The Organiser has covered the Chennai floods with a cover story, “A Flood of Humanity”, and an editorial, “Deluged under Delusions.” The Sangh mouthpiece alludes to the recent Paris global summit
on climate change and observes: “When the world leaders are negotiating the crucial climate change issue, the delusions of development and urban planning are exposed in Chennai.”
“There are,” according to the Organiser, “three types of delusions that are deluging us.” The first delusion is rooted in the economics of urban planning, it says. A distorted concept of urbanisation has “killed the villages around urban centres”. The second delusion is that science can provide solutions to all the problems created by humans. As a case in point, the Old Mahabalipuram Road (OMR) in Chennai, the seat of urban expansion, has engulfed several fishing and agricultural villages. Incidentally, this technological hub, with its massive concrete structures that have choked flood source areas, is the worst hit.
The third delusion is the politics of urban dwellings, which treats illegal colonies as “vote banks”. According to Chennai Municipal Corporation data, out of 242 slums, 122 are classified as objectionable. It means these slums have come up in areas of rivers, canal margins, catchment of drains and greenbelts. This happens in connivance with local politicians and officials. “This approach can win you a couple of elections but cannot ensure safety and security for your locality,” the weekly concludes, adding that the reasons for the suffering of Mumbai, Srinagar, and now Chennai, are the same — encroachment on wetlands and water bodies, inadequate drainage system, insufficient water works, rampant construction and corrupt civil administration.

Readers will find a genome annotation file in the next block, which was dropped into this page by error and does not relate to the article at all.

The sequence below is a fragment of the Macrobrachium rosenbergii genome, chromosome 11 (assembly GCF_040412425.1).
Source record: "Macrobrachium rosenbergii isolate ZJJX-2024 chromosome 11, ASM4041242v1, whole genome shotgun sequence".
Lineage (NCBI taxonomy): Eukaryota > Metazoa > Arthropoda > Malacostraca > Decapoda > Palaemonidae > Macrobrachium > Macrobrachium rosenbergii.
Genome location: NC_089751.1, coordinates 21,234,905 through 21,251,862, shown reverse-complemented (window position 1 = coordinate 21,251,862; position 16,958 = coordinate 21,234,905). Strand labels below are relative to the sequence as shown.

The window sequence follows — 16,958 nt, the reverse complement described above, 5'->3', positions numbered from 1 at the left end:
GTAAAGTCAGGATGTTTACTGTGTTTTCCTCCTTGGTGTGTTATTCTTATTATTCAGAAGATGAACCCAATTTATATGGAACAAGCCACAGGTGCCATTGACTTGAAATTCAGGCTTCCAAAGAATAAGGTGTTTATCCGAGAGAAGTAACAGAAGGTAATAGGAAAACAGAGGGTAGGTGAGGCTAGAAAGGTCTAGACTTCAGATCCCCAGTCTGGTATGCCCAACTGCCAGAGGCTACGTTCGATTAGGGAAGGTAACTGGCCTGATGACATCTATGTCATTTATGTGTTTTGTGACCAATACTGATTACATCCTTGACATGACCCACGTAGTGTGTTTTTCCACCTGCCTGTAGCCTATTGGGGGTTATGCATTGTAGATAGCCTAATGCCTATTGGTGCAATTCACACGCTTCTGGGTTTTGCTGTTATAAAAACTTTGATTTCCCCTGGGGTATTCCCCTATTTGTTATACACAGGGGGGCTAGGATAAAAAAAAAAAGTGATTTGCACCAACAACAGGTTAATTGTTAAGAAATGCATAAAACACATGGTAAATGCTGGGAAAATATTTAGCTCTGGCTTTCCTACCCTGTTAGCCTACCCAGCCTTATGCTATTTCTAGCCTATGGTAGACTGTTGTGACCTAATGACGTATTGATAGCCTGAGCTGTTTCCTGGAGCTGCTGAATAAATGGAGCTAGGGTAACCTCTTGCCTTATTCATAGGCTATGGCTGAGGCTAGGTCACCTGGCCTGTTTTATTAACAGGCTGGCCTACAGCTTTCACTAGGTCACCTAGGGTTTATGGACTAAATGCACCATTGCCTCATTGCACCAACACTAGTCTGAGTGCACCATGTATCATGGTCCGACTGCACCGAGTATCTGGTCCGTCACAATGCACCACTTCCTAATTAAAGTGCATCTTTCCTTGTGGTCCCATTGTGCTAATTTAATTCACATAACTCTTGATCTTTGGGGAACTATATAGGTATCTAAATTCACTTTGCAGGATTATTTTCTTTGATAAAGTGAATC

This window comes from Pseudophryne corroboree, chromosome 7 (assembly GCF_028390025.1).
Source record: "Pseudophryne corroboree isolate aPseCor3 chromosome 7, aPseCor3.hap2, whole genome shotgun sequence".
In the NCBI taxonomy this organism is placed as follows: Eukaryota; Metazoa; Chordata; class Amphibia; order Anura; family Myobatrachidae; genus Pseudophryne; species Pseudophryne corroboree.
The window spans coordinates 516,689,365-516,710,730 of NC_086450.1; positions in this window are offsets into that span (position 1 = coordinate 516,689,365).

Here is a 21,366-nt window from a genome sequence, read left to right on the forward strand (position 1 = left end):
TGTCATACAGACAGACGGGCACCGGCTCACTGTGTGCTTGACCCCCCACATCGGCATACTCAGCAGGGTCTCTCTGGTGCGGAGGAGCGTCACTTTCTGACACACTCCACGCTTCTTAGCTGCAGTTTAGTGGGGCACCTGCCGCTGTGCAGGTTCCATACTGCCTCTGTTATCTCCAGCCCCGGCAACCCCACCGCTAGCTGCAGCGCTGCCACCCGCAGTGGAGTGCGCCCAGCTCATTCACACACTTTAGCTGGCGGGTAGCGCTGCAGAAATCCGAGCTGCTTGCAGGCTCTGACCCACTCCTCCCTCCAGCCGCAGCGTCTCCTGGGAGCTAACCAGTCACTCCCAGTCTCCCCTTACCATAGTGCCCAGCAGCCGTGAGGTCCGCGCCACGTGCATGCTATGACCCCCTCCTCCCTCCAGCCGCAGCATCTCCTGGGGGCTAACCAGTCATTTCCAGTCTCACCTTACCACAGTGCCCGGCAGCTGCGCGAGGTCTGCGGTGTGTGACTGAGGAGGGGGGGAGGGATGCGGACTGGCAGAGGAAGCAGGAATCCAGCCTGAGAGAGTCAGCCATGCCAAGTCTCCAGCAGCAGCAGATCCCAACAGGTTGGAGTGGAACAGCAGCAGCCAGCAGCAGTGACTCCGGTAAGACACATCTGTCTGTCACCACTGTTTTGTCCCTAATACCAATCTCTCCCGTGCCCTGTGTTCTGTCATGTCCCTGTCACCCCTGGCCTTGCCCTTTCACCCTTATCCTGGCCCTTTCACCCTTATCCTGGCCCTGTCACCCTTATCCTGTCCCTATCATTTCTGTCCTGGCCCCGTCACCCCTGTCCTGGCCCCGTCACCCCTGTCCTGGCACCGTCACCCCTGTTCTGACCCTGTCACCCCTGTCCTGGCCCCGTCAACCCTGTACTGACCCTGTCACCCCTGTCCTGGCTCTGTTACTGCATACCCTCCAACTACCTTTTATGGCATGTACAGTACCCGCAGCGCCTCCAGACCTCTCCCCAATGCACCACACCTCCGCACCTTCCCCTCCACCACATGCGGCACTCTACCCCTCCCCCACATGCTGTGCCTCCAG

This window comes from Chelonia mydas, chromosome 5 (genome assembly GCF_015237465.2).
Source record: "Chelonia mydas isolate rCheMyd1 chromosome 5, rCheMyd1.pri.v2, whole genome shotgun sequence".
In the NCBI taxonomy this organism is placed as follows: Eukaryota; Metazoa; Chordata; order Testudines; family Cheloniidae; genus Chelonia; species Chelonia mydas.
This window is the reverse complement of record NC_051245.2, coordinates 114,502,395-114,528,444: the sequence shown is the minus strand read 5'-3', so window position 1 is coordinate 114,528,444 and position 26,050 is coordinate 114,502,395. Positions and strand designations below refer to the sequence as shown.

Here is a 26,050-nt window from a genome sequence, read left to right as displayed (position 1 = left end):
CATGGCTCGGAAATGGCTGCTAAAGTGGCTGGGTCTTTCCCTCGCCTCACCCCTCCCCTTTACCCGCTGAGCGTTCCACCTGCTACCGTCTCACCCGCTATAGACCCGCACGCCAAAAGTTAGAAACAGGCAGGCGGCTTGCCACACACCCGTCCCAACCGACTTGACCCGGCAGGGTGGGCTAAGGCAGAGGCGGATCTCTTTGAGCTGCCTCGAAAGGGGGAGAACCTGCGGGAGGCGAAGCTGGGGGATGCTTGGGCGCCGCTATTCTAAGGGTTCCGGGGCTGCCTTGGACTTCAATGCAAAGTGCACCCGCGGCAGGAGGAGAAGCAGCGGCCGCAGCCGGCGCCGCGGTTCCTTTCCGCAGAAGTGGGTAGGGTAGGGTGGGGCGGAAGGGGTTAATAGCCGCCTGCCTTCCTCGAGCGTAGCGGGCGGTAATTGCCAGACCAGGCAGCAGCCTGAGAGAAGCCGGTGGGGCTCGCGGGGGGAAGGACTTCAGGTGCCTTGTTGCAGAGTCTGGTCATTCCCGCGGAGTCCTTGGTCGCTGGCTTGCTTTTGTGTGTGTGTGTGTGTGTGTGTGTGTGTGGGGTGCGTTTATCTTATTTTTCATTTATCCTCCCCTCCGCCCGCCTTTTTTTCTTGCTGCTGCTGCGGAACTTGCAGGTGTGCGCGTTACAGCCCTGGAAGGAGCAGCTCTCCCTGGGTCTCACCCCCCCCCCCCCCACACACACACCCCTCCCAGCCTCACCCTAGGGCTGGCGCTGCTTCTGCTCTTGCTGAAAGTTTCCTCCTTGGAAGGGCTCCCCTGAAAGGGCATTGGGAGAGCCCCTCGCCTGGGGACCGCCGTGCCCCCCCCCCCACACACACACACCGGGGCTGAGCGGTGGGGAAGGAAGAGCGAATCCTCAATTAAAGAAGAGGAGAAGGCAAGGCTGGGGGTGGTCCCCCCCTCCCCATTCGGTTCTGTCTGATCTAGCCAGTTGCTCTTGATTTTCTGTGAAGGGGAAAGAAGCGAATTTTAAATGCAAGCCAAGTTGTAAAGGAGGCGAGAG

Anchors’ Day Out
The Organiser has attacked the recent Times LitFest in Delhi by calling it a “sham”. The reason being “the over-indulgence and narcissist presentation of TV anchors-turned-authors”. Anchors and journalists, according to an article titled “Lit Fest or Litter Fest,” are the “new age authors”. The article has been attributed to “A nameless Indian”, implying an intent to hide behind anonymity. “Almost every anchor, whether he or she is from an English channel or Hindi, is a one-book wonder,” the article says, claiming that over 25 journalists, columnists and news anchors participated as “authors and moderators” in the festival and “blatantly” promoted their books. The only exceptions were Amitav Ghosh, Amit Chaudhari, Amish, Ashwin Sanghi, Kiran Nagarkar, Katherine Boo, Taslima Nasreen, etc.
A special article in Panchajanya, “Tolerance and Intolerance”, says a section of the media “wants to milk the debate completely”, although, in the process, it’s getting exposed too. The writer lists several instances for dubbing a section of the media partisan. To start with, it points at the Constitution-Day debate in Parliament during which an opposition member talked of a bloodshed, but it was “ignored” by the media. The Outlook magazine published a report which attributed the “first-ruler in 800 years-remark” to Union Home Minister Rajnath Singh and, it claimed, when a “CPM leader was caught on the wrong foot”, Outlook retracted, expressing regret. The article noted that Assam Chief Minister Tarun Gogoi stated that the party of Hindi-speaking leaders would not be allowed to infiltrate into Assam, and claimed this found space in some regional papers but could not even make it to the ticker on TV channels or the social media accounts of editors “who pontificate day in and night out”. Similarly, it argued though Uttarakhand CM Harish Rawat stated there was no place for beef-eaters in India, but “the secular lobby” saved the day. “Would any BJP chief minister get away with it?” asks Panchajanya.